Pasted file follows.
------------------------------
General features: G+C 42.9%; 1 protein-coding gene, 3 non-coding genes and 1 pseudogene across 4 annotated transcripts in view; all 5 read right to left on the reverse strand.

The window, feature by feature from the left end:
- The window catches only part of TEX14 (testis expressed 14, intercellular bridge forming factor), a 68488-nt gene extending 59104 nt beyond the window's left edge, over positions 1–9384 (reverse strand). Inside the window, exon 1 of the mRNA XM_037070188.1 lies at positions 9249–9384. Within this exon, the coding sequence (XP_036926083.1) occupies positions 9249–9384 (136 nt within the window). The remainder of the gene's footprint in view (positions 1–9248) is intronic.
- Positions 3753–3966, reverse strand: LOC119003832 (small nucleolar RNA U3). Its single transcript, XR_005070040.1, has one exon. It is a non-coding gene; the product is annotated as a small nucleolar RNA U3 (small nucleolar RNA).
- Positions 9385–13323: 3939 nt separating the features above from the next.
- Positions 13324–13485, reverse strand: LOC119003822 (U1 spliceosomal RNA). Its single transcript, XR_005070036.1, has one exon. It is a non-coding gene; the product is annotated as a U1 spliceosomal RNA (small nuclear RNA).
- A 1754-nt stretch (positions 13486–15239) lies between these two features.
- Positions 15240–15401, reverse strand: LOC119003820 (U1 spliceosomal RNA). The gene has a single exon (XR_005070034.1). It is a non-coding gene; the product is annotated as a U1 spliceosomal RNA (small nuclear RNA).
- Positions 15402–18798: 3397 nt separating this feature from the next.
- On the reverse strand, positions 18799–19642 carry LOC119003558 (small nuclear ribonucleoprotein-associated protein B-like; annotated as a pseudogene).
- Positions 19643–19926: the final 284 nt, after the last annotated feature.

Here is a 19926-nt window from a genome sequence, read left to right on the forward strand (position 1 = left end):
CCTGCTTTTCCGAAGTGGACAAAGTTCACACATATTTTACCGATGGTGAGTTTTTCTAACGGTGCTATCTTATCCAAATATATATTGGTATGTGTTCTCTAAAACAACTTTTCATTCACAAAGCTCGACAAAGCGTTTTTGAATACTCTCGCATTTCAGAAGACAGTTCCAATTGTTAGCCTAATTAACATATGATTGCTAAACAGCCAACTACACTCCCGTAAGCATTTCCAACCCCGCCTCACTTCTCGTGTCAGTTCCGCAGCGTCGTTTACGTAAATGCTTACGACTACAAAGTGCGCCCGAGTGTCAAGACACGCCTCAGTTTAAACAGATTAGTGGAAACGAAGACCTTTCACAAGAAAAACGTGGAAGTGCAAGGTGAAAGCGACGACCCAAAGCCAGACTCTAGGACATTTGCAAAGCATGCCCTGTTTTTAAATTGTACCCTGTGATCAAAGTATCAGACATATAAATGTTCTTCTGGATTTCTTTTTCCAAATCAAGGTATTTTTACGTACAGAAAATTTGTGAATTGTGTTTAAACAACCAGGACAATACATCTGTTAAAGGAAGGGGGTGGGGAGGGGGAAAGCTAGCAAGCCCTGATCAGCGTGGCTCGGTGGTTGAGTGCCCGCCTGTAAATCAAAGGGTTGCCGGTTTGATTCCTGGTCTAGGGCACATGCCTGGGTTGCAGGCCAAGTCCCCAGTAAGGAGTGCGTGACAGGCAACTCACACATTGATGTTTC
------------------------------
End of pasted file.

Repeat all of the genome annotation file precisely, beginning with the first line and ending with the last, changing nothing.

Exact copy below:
General features: G+C 42.9%; 1 protein-coding gene, 3 non-coding genes and 1 pseudogene across 4 annotated transcripts in view; all 5 read right to left on the reverse strand.

The window, feature by feature from the left end:
- The window catches only part of TEX14 (testis expressed 14, intercellular bridge forming factor), a 68488-nt gene extending 59104 nt beyond the window's left edge, over positions 1–9384 (reverse strand). Inside the window, exon 1 of the mRNA XM_037070188.1 lies at positions 9249–9384. Within this exon, the coding sequence (XP_036926083.1) occupies positions 9249–9384 (136 nt within the window). The remainder of the gene's footprint in view (positions 1–9248) is intronic.
- Positions 3753–3966, reverse strand: LOC119003832 (small nucleolar RNA U3). Its single transcript, XR_005070040.1, has one exon. It is a non-coding gene; the product is annotated as a small nucleolar RNA U3 (small nucleolar RNA).
- Positions 9385–13323: 3939 nt separating the features above from the next.
- Positions 13324–13485, reverse strand: LOC119003822 (U1 spliceosomal RNA). Its single transcript, XR_005070036.1, has one exon. It is a non-coding gene; the product is annotated as a U1 spliceosomal RNA (small nuclear RNA).
- A 1754-nt stretch (positions 13486–15239) lies between these two features.
- Positions 15240–15401, reverse strand: LOC119003820 (U1 spliceosomal RNA). The gene has a single exon (XR_005070034.1). It is a non-coding gene; the product is annotated as a U1 spliceosomal RNA (small nuclear RNA).
- Positions 15402–18798: 3397 nt separating this feature from the next.
- On the reverse strand, positions 18799–19642 carry LOC119003558 (small nuclear ribonucleoprotein-associated protein B-like; annotated as a pseudogene).
- Positions 19643–19926: the final 284 nt, after the last annotated feature.

Here is a 19926-nt window from a genome sequence, read left to right on the forward strand (position 1 = left end):
CCTGCTTTTCCGAAGTGGACAAAGTTCACACATATTTTACCGATGGTGAGTTTTTCTAACGGTGCTATCTTATCCAAATATATATTGGTATGTGTTCTCTAAAACAACTTTTCATTCACAAAGCTCGACAAAGCGTTTTTGAATACTCTCGCATTTCAGAAGACAGTTCCAATTGTTAGCCTAATTAACATATGATTGCTAAACAGCCAACTACACTCCCGTAAGCATTTCCAACCCCGCCTCACTTCTCGTGTCAGTTCCGCAGCGTCGTTTACGTAAATGCTTACGACTACAAAGTGCGCCCGAGTGTCAAGACACGCCTCAGTTTAAACAGATTAGTGGAAACGAAGACCTTTCACAAGAAAAACGTGGAAGTGCAAGGTGAAAGCGACGACCCAAAGCCAGACTCTAGGACATTTGCAAAGCATGCCCTGTTTTTAAATTGTACCCTGTGATCAAAGTATCAGACATATAAATGTTCTTCTGGATTTCTTTTTCCAAATCAAGGTATTTTTACGTACAGAAAATTTGTGAATTGTGTTTAAACAACCAGGACAATACATCTGTTAAAGGAAGGGGGTGGGGAGGGGGAAAGCTAGCAAGCCCTGATCAGCGTGGCTCGGTGGTTGAGTGCCCGCCTGTAAATCAAAGGGTTGCCGGTTTGATTCCTGGTCTAGGGCACATGCCTGGGTTGCAGGCCAAGTCCCCAGTAAGGAGTGCGTGACAGGCAACTCACACATTGATGTTTC